Popular posts from this blog

Mount Carmel's Mysterious Suicide Cell

Tucked away at the head of North Oak Street in Mount Carmel is a quaint shop housed in a tiny historic brick building. The Shop at Oak & Avenue is a must-see destination for visitors, offering an impressive variety of gifts and handmade jewelry. It is a gem in an otherwise drab coal town whose glory days faded away with the demise of the steam locomotive and the trolley.

While this quaint small town gift shop gives off a pleasant appearance, the history of the building-- one of the oldest in the borough-- is tinged with horror and death. For this tiny building, erected in the 1880s, served as Mount Carmel's first city hall and jail, and this jail had a rather dark distinction of being the site of the cursed and mysterious "suicide cell".

History records six suicides taking place in the basement cell, along with scores of other attempted suicides. For a reason that has defied explanation, this tiny jail in this tiny town seems to bring out the darkest demons lurking wi…

The True Story of Shamokin's Famous "Mystery Head"

Hardly a week goes by that I don't receive an email from a Pennsylvania Oddities reader asking me to write about the Shamokin "mystery head"-- yes, the very same human head, complete with curly hair and mustache, that was put on display in the window of the Farrow Funeral Home (presumably to show off the establishment's embalming abilities) and later displayed at a local mining museum. The head belonged to an unidentified murder victim whose headless body was found in the woods near the Hickory Ridge colliery in 1904, and the head has been a source of local pride and urban legend ever since.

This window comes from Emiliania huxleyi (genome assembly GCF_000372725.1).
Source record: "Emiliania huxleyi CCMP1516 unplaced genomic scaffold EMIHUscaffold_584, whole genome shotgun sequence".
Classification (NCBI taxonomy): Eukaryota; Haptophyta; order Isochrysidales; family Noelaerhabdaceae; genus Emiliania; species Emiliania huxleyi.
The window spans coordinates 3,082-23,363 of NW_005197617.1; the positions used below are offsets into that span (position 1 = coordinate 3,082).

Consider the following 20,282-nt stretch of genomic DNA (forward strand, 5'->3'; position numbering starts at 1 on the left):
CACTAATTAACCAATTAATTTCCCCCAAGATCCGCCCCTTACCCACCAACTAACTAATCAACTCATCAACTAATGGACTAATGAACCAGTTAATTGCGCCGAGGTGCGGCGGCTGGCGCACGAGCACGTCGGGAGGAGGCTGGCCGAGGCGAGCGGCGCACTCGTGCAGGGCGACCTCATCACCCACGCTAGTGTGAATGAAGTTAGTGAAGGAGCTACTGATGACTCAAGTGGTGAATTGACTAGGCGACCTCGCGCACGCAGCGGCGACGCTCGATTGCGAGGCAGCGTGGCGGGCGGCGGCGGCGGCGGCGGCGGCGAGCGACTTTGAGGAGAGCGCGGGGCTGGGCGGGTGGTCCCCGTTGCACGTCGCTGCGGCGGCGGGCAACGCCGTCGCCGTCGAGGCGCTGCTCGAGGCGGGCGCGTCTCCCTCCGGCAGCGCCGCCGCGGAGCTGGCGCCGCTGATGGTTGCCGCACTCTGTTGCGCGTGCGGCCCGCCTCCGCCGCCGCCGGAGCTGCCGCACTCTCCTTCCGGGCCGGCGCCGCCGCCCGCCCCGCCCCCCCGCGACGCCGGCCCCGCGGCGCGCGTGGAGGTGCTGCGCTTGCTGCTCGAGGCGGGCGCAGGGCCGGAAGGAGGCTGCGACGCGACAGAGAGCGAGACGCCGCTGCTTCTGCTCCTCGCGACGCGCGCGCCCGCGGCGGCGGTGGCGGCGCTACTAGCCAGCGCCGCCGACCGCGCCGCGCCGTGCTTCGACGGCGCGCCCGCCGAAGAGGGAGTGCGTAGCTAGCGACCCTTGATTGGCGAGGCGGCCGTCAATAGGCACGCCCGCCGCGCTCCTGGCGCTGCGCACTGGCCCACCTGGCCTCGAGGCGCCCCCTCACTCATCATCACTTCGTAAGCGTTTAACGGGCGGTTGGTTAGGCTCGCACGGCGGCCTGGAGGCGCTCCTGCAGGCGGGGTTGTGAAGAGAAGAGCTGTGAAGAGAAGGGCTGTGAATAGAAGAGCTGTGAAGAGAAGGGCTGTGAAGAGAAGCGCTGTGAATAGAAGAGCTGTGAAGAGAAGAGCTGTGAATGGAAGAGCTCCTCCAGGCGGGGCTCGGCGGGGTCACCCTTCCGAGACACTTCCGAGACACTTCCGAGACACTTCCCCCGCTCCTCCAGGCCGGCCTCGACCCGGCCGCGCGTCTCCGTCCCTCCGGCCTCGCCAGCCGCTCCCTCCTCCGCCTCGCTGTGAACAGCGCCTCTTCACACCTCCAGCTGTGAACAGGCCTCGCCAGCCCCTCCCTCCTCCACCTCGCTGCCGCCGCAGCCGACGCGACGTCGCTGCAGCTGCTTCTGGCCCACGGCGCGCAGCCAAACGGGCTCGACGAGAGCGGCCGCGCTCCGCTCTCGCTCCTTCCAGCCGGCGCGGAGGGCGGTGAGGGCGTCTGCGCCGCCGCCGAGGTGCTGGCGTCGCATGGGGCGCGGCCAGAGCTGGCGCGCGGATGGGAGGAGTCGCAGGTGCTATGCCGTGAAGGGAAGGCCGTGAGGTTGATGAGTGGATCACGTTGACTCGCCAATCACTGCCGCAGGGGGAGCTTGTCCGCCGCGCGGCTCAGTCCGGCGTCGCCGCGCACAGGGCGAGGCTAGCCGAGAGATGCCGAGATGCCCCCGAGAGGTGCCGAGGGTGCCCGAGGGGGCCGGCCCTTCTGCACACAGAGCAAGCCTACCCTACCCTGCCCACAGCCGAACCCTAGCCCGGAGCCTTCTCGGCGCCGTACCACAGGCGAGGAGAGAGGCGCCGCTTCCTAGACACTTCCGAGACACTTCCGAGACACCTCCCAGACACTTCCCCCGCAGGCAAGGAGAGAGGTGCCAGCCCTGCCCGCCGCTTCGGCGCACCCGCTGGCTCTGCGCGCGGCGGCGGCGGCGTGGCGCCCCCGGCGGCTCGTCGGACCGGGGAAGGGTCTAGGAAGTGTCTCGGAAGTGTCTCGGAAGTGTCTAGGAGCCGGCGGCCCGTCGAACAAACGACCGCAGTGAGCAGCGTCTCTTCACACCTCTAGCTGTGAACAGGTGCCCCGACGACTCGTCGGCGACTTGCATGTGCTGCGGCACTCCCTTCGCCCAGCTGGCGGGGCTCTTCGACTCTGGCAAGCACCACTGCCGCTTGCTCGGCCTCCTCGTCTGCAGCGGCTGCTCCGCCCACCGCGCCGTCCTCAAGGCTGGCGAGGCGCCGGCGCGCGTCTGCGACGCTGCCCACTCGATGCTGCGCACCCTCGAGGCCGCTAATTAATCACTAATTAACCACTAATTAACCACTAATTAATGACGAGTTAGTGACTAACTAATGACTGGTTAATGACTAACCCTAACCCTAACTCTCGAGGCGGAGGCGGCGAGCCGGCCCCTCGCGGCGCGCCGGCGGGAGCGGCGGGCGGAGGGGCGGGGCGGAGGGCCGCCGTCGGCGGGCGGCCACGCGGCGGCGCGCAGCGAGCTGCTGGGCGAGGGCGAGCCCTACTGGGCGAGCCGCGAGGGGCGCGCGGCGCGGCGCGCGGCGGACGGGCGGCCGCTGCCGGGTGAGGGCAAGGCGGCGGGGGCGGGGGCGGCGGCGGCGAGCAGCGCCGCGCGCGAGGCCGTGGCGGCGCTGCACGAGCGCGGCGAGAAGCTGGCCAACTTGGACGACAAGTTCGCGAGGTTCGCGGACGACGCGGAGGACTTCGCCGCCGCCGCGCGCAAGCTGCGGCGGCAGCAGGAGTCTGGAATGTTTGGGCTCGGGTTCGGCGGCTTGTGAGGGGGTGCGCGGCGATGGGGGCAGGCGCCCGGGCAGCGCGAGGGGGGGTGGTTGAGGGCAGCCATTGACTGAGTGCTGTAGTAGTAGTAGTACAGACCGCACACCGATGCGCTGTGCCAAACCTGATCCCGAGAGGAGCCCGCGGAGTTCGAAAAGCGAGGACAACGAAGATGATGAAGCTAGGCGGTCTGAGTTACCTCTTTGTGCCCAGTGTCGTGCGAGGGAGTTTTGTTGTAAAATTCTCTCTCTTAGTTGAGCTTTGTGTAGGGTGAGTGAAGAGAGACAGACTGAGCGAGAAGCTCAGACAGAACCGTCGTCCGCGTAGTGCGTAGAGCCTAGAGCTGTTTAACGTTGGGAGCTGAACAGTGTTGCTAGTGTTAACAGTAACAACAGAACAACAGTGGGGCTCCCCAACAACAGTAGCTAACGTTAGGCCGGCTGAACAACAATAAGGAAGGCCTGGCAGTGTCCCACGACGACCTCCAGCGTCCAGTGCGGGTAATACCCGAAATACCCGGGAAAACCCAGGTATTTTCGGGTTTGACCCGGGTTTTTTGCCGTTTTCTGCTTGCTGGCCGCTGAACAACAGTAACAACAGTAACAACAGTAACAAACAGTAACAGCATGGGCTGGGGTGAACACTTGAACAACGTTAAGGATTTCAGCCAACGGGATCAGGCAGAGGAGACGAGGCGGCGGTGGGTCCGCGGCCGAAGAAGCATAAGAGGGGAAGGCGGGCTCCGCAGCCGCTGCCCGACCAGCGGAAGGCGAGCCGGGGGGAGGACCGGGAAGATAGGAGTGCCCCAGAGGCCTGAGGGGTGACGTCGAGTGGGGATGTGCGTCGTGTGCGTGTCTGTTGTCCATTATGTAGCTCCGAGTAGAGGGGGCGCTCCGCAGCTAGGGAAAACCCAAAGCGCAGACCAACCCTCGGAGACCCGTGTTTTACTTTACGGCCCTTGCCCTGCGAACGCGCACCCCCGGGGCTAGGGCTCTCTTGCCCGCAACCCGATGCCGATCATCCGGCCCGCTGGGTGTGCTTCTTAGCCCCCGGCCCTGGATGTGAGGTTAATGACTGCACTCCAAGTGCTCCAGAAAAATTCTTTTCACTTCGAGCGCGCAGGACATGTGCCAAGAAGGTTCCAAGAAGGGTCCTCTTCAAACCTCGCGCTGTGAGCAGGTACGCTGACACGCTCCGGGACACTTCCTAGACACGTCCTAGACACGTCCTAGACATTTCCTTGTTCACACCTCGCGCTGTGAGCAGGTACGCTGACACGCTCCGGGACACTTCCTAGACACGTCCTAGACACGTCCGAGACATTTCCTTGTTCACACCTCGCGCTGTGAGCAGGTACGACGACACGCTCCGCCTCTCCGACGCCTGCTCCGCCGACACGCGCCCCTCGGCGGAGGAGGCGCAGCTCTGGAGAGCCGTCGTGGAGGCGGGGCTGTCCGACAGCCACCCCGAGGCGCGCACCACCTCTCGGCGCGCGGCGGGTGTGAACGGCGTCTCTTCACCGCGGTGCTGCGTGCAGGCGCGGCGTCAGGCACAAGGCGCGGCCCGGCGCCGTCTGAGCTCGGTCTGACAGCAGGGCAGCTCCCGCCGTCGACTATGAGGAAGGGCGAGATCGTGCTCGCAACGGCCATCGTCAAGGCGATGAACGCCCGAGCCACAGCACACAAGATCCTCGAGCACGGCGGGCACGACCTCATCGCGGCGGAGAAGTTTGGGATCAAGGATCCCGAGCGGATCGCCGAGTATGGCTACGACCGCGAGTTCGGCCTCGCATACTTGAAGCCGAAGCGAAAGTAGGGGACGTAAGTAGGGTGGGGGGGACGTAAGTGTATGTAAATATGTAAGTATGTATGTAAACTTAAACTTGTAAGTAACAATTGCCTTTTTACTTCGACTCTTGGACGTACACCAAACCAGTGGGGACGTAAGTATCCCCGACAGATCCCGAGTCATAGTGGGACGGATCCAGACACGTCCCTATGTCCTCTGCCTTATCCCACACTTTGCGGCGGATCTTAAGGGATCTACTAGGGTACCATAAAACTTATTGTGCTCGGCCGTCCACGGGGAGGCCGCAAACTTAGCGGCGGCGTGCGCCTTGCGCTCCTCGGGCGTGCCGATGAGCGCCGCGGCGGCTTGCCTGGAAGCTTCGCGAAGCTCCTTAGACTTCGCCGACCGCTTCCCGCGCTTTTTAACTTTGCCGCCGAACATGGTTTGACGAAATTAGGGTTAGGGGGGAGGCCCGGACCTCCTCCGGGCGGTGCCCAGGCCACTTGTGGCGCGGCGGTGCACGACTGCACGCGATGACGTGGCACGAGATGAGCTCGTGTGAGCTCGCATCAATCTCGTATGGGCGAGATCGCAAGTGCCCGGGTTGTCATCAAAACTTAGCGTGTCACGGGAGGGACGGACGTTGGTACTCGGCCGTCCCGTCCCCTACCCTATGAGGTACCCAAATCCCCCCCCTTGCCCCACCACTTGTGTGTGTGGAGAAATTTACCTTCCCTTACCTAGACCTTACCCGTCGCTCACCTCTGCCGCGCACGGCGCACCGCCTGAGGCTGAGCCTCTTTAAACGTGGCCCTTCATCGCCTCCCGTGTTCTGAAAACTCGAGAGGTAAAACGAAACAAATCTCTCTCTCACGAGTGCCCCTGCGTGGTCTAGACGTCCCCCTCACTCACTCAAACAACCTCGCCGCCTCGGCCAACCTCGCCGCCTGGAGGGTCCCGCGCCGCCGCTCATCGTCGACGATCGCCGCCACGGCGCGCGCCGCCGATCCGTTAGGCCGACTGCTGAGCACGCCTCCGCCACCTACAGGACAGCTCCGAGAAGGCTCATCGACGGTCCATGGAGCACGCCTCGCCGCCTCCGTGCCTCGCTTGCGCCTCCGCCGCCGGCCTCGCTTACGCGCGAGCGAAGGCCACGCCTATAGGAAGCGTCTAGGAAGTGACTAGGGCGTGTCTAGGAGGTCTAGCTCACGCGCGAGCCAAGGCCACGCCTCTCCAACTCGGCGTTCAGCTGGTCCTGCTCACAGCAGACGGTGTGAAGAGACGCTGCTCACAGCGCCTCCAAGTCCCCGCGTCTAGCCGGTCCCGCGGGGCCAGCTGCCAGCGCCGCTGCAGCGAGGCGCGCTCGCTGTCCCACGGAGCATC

I've resisted the urge to write about the "mystery head" for a few reasons. Having grown up in the area, I heard about it so many times that the story has worn thin. Secondly, the erroneous local legends and false claims are probably a lot more entertaining than the actual truth about the "mystery head". These local legends run the gamut from plausible to …

Mount Carmel's Night of Terror: The Strantz & Yorkavage Crime Spree of 1937

On the evening of April 9, 1937, two bandits with their guns blazing left a trail of carnage through the sooty streets of Mount Carmel and Shamokin. For one of the gunmen, the trail came to a bloody end in Diamondtown after a shootout with police. For the other gunman, the trail led to the electric chair at Rockview State Penitentiary, with 2,000 volts of electricity coursing through his body.



The Ballad of Joe Cabbage and Wild Wally

A reunion of sorts took place in January of 1937, after Joseph Yorkavage was paroled from the Northumberland County Prison in Sunbury. Known to his friends as "Joe Cabbage", the notorious ruffian was released on the 25th and, oddly enough, this was the very same day Yorkavage's best friend, Walter Strantz, was paroled from the infamous Eastern State penitentiary in Philadelphia.

Back in 1919, "Joe Cabbage" was one of three men who staged a failed train robbery in Centralia. The three men dynamited the tracks and then hid in the bus…